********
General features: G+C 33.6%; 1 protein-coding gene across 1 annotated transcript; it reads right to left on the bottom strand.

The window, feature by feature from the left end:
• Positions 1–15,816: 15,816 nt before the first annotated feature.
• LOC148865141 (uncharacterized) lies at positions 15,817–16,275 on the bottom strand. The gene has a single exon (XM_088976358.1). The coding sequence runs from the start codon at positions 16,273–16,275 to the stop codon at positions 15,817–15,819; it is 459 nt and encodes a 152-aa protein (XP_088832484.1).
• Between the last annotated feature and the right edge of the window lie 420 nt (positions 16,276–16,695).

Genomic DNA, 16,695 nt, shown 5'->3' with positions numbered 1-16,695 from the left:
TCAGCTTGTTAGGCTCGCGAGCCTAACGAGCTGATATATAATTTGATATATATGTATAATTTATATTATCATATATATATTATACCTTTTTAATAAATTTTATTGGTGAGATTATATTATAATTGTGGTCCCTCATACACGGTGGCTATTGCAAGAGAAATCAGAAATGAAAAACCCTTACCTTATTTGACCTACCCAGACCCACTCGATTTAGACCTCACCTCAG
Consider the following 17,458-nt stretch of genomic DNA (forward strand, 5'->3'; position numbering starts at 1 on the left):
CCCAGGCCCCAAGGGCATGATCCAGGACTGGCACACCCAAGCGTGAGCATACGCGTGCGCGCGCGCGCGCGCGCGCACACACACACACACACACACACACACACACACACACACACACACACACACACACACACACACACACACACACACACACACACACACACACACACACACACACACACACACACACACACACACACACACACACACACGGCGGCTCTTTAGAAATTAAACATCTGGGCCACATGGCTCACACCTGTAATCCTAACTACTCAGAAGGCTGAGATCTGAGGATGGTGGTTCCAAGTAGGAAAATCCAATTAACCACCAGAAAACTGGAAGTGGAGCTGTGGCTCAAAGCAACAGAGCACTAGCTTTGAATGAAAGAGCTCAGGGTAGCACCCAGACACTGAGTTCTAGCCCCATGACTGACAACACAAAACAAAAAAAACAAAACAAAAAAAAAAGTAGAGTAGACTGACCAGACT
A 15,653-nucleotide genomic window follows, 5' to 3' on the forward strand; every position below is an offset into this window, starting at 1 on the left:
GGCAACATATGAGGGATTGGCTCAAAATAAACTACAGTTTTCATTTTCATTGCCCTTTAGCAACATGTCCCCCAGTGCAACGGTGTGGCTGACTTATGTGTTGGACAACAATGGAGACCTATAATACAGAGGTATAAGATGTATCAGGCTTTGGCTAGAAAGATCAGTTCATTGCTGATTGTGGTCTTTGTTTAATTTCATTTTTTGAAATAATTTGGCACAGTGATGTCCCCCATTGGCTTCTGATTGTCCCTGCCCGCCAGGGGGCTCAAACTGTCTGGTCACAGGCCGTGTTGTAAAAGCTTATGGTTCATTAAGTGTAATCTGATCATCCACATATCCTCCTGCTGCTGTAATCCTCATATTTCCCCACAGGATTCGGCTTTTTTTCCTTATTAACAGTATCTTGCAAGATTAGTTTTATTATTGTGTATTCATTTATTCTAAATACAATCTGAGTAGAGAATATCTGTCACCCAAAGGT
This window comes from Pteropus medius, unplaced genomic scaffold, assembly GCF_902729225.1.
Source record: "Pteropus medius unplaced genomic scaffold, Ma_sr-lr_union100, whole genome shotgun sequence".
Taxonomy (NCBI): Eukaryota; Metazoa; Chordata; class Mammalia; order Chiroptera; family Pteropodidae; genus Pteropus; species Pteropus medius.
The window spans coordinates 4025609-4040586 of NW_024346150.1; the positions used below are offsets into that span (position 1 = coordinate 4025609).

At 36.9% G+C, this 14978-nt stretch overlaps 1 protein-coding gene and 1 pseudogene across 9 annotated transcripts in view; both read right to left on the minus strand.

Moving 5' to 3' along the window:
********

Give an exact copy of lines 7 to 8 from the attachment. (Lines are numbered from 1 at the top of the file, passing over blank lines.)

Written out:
TCAGCTTGTTAGGCTCGCGAGCCTAACGAGCTGATATATAATTTGATATATATGTATAATTTATATTATCATATATATATTATACCTTTTTAATAAATTTTATTGGTGAGATTATATTATAATTGTGGTCCCTCATACACGGTGGCTATTGCAAGAGAAATCAGAAATGAAAAACCCTTACCTTATTTGACCTACCCAGACCCACTCGATTTAGACCTCACCTCAG
Consider the following 17,458-nt stretch of genomic DNA (forward strand, 5'->3'; position numbering starts at 1 on the left):